Donor favours muddled ‘Varsity Blues’ probe, prosecutor admits

Standard university solicitations raised some concern in arresting parents over admissions bribes

September 29, 2021
 Andrew E. Lelling giving a press conference as this story is about him.
Source: Getty

Federal prosecutors in the US college admissions bribery scandal struggled with the idea of criminally charging parents while knowing that institutions favour the children of large donors, their initial leader acknowledged.

But upon reflection, former US attorney Andrew Lelling said, the prosecution team recognised that any potential problems in donor solicitations by universities would be too difficult to pursue legally given how well institutions hide the mechanisms.

“It is an interesting question,” Mr Lelling said of comparisons between the bribery of corrupt university officials and the more standard delivery of donations directly to universities. “And it’s one that we debated a lot internally at the time.”

That conclusion about bribery, Mr Lelling told Times Higher Education, also applies to the question of tax avoidance, which is the other major criminal allegation facing many parents in the nationwide scandal.

The tax charges centre on the understanding that parents caught in the scandal cheated on their taxes by claiming as tax-exempt charitable contributions the payments they made to help their children win college admissions.

Universities, however, also solicit donations as tax-exempt while admitting that they give some children of their big-dollar contributors the benefit of extra consideration in their admissions processes.

“I’m not telling you that there’s no overlap in the Venn diagram,” Mr Lelling said. “I’m just saying that there are policy reasons and there are proof reasons why you would never see that kind of case” brought against universities.

Mr Lelling is now a partner at the law firm Jones Day. While serving as the top federal prosecutor in Massachusetts in 2019, Mr Lelling announced the arrests of dozens of parents who allegedly paid a California admissions adviser to win their children admission to elite universities through tactics that included posing them as competitive athletes.

The first trial in that scandal is under way in Boston, after the majority of the 33 parents and 24 other alleged participants – many of them team coaches and other university officials – pleaded guilty.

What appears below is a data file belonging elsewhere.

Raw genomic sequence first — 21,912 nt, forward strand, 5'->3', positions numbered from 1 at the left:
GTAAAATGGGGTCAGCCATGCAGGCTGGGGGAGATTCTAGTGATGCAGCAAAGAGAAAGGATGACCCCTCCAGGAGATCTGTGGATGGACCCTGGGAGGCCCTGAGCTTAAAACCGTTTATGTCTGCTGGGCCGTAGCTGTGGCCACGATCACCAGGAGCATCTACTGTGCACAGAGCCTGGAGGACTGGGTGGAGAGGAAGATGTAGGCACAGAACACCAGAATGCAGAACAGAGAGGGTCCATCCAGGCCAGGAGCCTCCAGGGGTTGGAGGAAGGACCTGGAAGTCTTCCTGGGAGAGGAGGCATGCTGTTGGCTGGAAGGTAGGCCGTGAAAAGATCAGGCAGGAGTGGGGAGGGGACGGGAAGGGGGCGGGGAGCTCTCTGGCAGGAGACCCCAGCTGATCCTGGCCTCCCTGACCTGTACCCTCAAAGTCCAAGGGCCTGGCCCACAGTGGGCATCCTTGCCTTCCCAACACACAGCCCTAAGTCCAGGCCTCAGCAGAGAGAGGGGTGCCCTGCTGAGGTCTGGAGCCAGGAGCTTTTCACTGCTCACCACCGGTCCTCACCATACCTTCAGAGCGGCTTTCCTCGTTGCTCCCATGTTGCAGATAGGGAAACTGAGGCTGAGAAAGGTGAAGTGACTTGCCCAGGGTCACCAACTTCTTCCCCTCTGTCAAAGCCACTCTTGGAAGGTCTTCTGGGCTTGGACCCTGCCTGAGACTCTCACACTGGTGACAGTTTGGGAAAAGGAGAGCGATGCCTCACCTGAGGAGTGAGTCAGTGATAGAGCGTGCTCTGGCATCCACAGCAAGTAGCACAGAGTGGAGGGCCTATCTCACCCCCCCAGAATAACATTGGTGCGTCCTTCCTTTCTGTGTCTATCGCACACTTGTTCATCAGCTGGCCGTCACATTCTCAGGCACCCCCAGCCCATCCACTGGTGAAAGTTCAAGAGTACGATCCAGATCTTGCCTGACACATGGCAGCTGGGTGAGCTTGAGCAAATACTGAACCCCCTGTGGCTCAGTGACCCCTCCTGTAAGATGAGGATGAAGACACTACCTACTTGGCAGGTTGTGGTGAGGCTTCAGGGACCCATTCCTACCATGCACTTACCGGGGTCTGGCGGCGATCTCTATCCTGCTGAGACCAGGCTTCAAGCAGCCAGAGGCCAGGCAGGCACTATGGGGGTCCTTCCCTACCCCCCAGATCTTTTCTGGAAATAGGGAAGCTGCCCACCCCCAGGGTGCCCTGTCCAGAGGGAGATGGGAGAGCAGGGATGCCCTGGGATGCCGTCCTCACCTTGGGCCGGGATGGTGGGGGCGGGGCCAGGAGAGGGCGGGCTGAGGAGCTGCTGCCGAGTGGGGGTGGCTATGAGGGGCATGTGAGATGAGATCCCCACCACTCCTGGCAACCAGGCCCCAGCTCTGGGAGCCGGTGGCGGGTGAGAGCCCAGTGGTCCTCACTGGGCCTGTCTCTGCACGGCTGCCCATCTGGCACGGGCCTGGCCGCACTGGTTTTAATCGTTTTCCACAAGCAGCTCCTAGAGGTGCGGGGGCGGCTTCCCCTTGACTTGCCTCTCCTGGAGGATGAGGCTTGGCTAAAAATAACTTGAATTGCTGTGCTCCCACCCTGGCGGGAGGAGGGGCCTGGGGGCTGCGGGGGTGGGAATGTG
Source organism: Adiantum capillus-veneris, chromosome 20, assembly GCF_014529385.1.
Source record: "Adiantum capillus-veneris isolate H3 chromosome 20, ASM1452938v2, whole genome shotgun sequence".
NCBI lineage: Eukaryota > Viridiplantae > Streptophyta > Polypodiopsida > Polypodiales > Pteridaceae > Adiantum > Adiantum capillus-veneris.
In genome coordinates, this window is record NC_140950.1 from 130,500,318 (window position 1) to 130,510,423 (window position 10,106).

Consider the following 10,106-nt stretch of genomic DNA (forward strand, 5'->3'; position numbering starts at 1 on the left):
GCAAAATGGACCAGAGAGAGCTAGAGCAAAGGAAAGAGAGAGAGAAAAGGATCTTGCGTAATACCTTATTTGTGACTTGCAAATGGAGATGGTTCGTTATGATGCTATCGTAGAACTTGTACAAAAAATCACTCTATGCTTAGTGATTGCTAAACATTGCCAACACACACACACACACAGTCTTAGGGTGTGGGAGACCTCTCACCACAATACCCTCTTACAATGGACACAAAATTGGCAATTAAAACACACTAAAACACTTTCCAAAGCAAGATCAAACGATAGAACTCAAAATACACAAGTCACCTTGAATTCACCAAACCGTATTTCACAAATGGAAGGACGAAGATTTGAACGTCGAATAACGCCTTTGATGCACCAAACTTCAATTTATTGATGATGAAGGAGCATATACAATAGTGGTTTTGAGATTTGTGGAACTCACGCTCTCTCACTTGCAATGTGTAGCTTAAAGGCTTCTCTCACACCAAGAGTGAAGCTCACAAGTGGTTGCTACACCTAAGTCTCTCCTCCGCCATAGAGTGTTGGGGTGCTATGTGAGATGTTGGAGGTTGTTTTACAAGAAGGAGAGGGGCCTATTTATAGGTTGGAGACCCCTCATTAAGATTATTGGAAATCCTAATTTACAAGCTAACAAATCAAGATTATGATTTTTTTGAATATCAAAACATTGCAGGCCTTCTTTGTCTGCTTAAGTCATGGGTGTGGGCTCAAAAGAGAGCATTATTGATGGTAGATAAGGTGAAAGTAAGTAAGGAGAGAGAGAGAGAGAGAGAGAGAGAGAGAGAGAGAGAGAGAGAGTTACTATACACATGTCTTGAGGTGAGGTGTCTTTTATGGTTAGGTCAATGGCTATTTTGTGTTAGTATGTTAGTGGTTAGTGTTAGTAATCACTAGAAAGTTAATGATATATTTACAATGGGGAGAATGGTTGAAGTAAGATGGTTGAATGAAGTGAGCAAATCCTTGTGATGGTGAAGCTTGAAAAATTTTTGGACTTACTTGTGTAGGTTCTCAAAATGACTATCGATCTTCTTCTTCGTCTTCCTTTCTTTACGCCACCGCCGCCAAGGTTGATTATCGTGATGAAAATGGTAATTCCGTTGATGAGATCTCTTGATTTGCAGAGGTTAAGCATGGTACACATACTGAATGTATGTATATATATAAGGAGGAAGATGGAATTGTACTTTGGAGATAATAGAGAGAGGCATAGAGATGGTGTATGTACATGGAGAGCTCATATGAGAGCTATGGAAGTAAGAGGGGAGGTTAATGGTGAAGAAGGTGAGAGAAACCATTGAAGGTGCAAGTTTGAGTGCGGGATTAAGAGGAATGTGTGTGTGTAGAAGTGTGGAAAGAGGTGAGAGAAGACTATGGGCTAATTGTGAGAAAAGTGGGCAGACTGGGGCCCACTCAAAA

The bribes were allegedly paid by parents in the form of donations to a charity created by William Singer, the admissions adviser who was the mastermind behind the scheme.

The two parents on trial in Boston are business executives Gamal Abdelaziz, and John Wilson, both of whom worked with Mr Singer to get their children admitted to the University of Southern California.

Those testifying include Rebecca Chassin, USC’s assistant dean of undergraduate admissions, who admitted to the jury that some children of donors do get extra consideration in USC’s admissions processes.

“There is a process by which students that are of special interest to constituents around campus will receive a look before their decisions are finalised,” Ms Chassin acknowledged.

Such opportunities for donors are understood to be common. The president of Northwestern University, Morton Schapiro, admitted to his student newspaper shortly after the scandal became public in 2019 that he gave personal attention to a “select pool” of several hundred applicants, including those from families that donate to the institution.

Outside experts, however, agreed with Mr Lelling’s assessment that there were major legal and practical obstacles to investigating such practices as criminal matters.

They include the understanding that – unlike what Mr Singer has admitted to doing – universities don’t typically make explicit guarantees of admission for donations.

“It’s absolutely unquantifiable,” Allen Koh, chief executive officer of the college admissions services company Cardinal Education, said of the level of advantage in admissions that universities give to their big donors. “These decisions are made at the highest levels, I think on purpose, specifically not to have a massive paper trail.”

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